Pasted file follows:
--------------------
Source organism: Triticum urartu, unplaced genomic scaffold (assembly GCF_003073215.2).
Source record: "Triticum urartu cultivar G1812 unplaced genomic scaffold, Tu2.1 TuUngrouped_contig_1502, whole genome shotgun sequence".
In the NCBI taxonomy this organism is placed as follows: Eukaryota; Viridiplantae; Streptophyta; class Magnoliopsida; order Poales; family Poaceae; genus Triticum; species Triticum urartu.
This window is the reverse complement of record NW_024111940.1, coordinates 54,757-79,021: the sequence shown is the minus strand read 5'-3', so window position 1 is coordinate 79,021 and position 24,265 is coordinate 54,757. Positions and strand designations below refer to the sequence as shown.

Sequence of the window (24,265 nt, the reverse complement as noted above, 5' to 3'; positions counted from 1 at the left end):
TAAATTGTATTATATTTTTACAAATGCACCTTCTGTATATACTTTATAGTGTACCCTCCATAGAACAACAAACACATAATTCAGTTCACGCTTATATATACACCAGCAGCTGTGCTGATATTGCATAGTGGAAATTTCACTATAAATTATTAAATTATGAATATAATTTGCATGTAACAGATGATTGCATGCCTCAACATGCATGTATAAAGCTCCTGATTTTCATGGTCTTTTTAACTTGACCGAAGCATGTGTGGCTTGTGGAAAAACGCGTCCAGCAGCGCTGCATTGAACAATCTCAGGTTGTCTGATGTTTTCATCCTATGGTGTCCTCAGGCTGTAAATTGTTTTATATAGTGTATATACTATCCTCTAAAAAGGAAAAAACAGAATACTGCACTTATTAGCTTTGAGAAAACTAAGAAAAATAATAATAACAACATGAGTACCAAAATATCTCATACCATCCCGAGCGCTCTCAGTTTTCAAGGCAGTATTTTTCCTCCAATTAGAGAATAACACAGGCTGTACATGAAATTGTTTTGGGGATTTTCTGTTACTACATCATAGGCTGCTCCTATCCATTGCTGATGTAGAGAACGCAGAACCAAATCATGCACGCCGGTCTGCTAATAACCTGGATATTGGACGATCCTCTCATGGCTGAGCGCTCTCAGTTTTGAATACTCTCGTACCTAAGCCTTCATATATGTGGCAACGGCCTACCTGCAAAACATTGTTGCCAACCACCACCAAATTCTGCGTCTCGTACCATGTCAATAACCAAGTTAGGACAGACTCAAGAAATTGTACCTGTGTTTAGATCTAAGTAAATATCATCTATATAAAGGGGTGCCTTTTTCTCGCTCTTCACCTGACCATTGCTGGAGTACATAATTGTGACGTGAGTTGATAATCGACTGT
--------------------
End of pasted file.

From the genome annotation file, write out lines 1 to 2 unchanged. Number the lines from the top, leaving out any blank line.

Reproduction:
Source organism: Triticum urartu, unplaced genomic scaffold (assembly GCF_003073215.2).
Source record: "Triticum urartu cultivar G1812 unplaced genomic scaffold, Tu2.1 TuUngrouped_contig_1502, whole genome shotgun sequence".